Moreno-Ocampo has sunk 10 years of his life into the ICC, separated from his home and his own life and his family. Because "it's the best job in the world." Because "I love this mission, to save the world." Also: "It suits my megalomania."
That makes him well suited to weather scathing criticism, and does the ICC ever have its share. Those who say that issuing arrest warrants for war criminals still in the throes of warmongering—as in the case of Sudanese president Omar al-Bashir—complicates the peace process and could even incite more violence. Those who complain that the court only goes after Africans, which so far has been true. That the first trial, Lubanga's, has had disastrous flaws, including the prosecution's failing to share key documents with the defense. That as an independent court, accountable to no other body, the ICC operates with impunity.
But the issue that could most undermine the very purpose of the court's existence is its difficulty executing arrest warrants. As a court representative will explain if you sign up for an ICC visitor's tour, "We don't have a police force. So when it comes to enforcing our warrants, we rely on state parties." That means countries that have ratified the treaty, like Congo; all of them are technically obligated to arrest indicted criminals on their soil. Yet out of 26 people for whom warrants and summonses have been issued, 10 of the alleged criminals remain at large. None of the three outstanding warrants (PDF) against Ugandans have been enforced, even though Uganda is an ICC party—but that's because, the tour guide offers as explanation, the guys are hiding in the no man's land near the border between Congo and the Central African Republic. When Sudanese President Bashir flew from (non-member-party) Sudan to (member-party) Kenya, he should have been arrested; if he goes into international airspace again, the rep asserts, he will be.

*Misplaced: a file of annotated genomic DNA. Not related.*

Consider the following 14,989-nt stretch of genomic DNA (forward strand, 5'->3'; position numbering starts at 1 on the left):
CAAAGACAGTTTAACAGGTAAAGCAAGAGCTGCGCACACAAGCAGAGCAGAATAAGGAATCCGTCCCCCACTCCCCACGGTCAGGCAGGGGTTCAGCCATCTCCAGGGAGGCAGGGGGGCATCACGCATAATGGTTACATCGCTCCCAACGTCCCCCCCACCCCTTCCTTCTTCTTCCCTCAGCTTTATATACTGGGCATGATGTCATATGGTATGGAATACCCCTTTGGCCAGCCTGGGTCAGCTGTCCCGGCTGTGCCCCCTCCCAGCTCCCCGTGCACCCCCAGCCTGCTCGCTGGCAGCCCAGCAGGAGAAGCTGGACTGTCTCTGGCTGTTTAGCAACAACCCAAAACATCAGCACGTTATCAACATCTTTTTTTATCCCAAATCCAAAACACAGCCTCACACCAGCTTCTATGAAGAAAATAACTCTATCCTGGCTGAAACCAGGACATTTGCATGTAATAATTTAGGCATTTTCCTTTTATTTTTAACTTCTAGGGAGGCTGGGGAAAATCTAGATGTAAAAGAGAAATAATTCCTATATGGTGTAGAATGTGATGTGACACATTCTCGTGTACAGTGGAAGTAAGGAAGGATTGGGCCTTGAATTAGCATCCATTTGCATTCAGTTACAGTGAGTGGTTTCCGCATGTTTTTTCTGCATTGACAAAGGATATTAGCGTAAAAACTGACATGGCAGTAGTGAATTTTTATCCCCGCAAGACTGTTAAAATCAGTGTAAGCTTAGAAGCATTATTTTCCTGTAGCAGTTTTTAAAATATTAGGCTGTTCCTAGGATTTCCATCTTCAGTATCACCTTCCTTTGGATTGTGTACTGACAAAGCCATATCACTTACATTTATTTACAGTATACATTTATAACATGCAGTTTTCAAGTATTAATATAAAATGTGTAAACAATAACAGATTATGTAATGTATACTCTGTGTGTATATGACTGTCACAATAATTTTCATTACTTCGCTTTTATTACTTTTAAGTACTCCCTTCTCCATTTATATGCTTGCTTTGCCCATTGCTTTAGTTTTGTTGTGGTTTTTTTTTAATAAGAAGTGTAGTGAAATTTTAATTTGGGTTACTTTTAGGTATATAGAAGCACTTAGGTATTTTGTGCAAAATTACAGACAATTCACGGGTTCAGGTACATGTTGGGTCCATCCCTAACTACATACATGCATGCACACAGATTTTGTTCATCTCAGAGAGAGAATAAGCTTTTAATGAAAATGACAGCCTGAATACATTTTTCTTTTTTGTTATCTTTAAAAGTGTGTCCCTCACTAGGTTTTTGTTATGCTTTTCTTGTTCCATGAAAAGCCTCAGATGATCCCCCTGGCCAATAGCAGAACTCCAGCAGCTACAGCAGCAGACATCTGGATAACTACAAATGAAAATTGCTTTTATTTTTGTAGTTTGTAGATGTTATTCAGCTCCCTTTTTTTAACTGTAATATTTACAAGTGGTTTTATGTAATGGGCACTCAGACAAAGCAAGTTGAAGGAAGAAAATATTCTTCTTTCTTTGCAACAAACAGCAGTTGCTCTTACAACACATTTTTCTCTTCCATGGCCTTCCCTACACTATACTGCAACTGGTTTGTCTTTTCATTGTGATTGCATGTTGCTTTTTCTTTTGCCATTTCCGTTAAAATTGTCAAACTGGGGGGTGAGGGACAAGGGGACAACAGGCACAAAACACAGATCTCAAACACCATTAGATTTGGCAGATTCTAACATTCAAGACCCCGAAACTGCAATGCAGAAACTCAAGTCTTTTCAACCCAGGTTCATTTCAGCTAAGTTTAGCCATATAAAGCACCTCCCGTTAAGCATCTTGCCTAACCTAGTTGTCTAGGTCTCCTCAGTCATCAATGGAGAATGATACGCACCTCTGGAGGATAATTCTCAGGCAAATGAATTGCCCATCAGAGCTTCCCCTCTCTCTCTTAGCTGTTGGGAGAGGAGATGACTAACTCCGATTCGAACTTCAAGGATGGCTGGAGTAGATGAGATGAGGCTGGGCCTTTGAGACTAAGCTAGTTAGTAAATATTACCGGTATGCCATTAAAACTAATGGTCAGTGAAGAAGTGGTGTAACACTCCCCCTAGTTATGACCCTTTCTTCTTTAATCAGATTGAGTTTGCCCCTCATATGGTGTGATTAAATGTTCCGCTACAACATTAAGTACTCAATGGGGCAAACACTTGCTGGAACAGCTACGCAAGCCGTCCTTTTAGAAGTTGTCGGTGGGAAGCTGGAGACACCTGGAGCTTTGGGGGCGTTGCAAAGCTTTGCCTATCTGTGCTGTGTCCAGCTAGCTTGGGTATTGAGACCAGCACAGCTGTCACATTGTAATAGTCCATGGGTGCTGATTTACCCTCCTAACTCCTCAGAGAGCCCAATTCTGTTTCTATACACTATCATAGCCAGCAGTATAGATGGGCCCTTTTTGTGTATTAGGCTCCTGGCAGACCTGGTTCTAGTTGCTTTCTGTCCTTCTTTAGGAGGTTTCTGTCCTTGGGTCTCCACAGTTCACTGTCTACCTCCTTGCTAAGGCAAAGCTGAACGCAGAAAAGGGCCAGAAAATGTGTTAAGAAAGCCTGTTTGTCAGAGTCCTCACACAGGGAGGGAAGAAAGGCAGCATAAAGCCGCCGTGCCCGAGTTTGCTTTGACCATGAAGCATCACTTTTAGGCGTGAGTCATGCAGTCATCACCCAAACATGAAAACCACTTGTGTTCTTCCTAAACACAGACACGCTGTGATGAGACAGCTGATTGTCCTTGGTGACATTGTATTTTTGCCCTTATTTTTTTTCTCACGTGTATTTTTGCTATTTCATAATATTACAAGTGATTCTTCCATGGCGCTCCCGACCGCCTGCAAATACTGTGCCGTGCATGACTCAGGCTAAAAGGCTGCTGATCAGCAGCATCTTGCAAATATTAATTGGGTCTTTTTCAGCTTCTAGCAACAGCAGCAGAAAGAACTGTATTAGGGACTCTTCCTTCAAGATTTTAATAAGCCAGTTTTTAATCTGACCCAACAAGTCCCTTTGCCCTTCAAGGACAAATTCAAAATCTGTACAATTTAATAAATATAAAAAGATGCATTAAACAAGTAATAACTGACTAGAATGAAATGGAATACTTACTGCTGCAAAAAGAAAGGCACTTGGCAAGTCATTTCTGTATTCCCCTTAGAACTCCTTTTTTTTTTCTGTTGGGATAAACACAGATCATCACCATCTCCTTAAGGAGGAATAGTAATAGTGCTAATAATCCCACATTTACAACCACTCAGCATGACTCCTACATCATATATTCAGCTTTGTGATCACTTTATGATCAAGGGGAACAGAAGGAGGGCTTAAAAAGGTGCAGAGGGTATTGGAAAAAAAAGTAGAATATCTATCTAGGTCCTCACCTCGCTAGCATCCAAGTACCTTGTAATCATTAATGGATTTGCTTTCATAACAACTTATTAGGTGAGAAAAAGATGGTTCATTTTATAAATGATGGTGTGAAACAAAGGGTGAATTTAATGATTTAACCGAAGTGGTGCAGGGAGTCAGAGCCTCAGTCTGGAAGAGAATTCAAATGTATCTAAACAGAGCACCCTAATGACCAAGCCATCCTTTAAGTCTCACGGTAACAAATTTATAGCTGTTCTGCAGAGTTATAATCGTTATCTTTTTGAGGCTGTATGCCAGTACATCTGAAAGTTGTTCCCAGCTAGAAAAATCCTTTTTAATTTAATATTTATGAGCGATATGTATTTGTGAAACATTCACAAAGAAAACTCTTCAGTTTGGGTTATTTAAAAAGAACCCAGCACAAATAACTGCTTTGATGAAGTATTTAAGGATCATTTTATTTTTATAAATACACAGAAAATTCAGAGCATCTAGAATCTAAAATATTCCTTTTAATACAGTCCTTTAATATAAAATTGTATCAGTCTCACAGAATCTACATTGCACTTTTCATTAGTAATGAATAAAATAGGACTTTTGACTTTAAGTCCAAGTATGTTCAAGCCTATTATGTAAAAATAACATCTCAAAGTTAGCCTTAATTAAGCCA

I ask Moreno-Ocampo if it's only a matter of time for Bosco Ntaganda, too. "Yeah," he says. "In fact, it is difficult to arrest Bashir, I understand, but it's not difficult to arrest Bosco. There is no excuse not to arrest Bosco. And he's committing massive crimes in the DRC."
The World's 6 Most Feared War CriminalsThis is the part of a paragraph that would usually contain a description of a room, in a (adjective here) building on (this kind of) a street. But I can't write about any of that. Nor could I bring any Congolese translators along to this interview—the risks to them and the witnesses would have been too great. So I've dragged a 22-year-old Columbia University student and fluent French speaker named Joey from the United States.
Joey and I are at the indescribable place to hear a story. It's about Lt. Colonel Antoine Balibuno, a colleague of Lt. Colonel Innocent Zimurinda, a terrifying Bosco crony who's been sanctioned by the UN for raping "a large number" of women and girls and murdering a lot of refugees and his own child soldiers. In 2009, Balibuno and Zimurinda were together in Masisi, a few hours from Goma, under Bosco's command. But Balibuno and Zimurinda had also been integrated into the national army, deployed to the region officially. Not so lucrative a position, working for the broke army of a failed state. Masisi had a lot of trees. Balibuno told friends that Zimurinda enslaved the locals, making them cut down trees, morning and night, to make boards the ex-CNDP could sell. Balibuno said those who resisted were immediately killed. Balibuno said Zimurinda, a Tutsi, was also killing random Hutus. After a while, Balibuno returned to Goma, claiming he didn't want to be associated with any Bosco-related carnage and corruption in case Bosco took his colonels down with him if he ever did get arrested.